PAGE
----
Top Health Tools
Top Health Tools

Top Reports
Top Reports
Top Articles
Top Articles

Top Reviews
Top Reviews
Calgary Gets Smart: Third Largest City in Canada Removing Fluoride From Its Water Supply

Calgary city council has voted 10-3 in favour of removing fluoride from the city's drinking water.

Two members of council, Mayor Naheed Nenshi and Ald. Brian Pincott, were out of town during Tuesday's vote.

Earlier in the day, city council considered and rejected by a vote of 8-5 putting the fluoride issue to a plebiscite during the 2013 municipal election. Council also rejected the idea of referring the matter to an expert panel.

The issue has proved a lightning rod for Calgarians, and past plebiscites have revealed public opinion is nearly even split on the matter.

In 1989, 53 per cent of Calgarians voted in favour of adding fluoride. Two years later, it was added.

After a well-attended, all-day public meeting late last month, the removal of the chemical was recommended to council by a city committee.

On Tuesday, council also supported using some of the savings of removing fluoride to examine ways of improving dental health for children living in poverty.

Proponents of fluoride say it prevents tooth decay, especially in vulnerable groups such as the poor, children and the elderly. Opponents question the safety of fluoride in drinking water and suggest it should be up to individuals to decide whether to expose themselves to the additive.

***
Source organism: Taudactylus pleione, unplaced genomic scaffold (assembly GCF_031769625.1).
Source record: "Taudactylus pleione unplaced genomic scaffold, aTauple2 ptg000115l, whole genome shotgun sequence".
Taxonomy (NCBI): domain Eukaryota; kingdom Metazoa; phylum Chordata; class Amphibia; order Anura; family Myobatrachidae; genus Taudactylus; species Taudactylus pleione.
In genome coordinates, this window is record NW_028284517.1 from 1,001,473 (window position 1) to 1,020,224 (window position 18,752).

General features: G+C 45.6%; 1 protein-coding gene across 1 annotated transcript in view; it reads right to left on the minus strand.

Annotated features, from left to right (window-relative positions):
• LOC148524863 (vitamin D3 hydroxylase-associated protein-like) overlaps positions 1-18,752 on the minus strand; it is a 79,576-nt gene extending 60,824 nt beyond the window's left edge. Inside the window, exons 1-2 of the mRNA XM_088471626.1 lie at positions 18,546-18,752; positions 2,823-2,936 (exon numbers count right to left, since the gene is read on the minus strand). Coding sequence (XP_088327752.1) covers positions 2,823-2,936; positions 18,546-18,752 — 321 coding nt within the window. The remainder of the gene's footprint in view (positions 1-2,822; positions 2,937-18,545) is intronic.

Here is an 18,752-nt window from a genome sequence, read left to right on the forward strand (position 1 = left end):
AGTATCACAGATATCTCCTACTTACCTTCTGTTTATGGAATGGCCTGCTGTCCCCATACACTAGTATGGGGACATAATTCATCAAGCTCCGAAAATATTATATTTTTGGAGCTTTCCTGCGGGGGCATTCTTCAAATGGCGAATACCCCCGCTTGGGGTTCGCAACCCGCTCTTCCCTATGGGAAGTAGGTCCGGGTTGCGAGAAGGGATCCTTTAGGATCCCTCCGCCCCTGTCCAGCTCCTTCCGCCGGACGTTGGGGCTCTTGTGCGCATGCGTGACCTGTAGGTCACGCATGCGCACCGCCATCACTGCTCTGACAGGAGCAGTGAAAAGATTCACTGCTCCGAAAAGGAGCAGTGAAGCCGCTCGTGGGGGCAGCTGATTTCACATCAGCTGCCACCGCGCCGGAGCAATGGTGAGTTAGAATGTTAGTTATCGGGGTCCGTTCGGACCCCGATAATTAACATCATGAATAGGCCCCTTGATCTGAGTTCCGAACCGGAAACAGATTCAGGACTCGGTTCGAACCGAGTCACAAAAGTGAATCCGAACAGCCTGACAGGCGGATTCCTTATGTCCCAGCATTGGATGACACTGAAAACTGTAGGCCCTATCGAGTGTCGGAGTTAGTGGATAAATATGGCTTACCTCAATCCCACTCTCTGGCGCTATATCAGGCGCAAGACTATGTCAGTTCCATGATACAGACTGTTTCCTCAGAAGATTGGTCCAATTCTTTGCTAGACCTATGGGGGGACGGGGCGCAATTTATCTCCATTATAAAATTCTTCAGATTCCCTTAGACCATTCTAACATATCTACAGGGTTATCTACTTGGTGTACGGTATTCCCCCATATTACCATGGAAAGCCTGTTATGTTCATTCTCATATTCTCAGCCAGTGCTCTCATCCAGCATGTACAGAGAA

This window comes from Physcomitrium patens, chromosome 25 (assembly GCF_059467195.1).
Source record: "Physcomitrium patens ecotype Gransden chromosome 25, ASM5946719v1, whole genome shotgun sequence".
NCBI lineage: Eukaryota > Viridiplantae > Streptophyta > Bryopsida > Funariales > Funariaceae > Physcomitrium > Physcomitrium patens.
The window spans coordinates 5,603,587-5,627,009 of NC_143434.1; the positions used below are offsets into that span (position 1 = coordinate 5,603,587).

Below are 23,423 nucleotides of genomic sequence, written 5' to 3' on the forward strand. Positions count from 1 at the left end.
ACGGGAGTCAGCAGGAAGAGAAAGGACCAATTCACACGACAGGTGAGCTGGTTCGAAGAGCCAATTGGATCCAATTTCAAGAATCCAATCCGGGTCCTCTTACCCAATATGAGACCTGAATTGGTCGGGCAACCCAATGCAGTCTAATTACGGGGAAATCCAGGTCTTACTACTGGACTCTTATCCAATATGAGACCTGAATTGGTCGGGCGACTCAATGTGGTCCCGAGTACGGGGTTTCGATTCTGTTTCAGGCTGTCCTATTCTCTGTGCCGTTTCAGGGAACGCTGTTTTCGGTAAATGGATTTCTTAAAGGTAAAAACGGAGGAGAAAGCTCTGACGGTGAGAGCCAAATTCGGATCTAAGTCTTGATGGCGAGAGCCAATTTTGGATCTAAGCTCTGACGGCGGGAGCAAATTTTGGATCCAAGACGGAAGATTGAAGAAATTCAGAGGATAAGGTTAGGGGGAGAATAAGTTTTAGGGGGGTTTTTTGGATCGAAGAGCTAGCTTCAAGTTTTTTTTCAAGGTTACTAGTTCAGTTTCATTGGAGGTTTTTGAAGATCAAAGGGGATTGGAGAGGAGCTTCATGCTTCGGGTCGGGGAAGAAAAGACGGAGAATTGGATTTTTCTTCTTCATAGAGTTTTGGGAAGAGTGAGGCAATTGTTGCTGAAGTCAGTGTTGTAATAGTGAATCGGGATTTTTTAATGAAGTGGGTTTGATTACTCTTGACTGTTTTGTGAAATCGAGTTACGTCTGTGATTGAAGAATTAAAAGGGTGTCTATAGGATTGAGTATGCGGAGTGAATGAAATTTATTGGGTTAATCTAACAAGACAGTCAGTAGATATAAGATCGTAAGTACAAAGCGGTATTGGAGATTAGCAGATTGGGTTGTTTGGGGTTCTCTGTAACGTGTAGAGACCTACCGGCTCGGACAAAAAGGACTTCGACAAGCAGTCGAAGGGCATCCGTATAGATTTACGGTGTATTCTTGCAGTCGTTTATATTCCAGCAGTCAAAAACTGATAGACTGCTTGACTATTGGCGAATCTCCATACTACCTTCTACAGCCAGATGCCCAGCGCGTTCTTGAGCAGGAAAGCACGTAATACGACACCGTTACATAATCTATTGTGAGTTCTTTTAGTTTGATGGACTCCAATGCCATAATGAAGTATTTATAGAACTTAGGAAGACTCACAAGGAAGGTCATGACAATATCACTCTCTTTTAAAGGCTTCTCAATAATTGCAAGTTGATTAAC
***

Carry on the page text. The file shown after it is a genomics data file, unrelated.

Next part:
Ald. Druh Farrell, who led the anti-fluoride charge, said helping families who can't afford fluoridated toothpaste is a better idea that medicating the entire population.

"It's not our responsibility, but what we've said is because we had this responsibility and because children in poverty are used as a reason to support fluoride, then let's really help those children," she said.

Ald. Jim Stevenson said there's insufficient medical proof that keeping it in the water has any benefit.

"We as a council have to show some leadership here. We have no right to force this right on all Calgarians. I would really question our right to put it in, but … I don't question at all our right to remove it," he said.

The timeline for the removal of fluoride remains unclear, as the city must apply to Alberta Environment to amend its water licence.

The city should also see cost savings in the move — the cost of adding fluoride to Calgary's water is about $750,000 per year.

The city was also facing $6-million upgrades to the Bearspaw and Glenmore water-treatment plants needed for the fluoridation process in the near future.


Reference Source
February 9, 2011


STAY CONNECTEDNewsletter | RSS | Twitter | YouTube |
This site is owned and operated by 1999-2018. All Rights Reserved. All content on this site may be copied, without permission, whether reproduced digitally or in print, provided copyright, reference and source information are intact and use is strictly for not-for-profit purposes. Please review our copyright policy for full details.
volunteerDonateWrite For Us
Stay Connected With Our Newsletter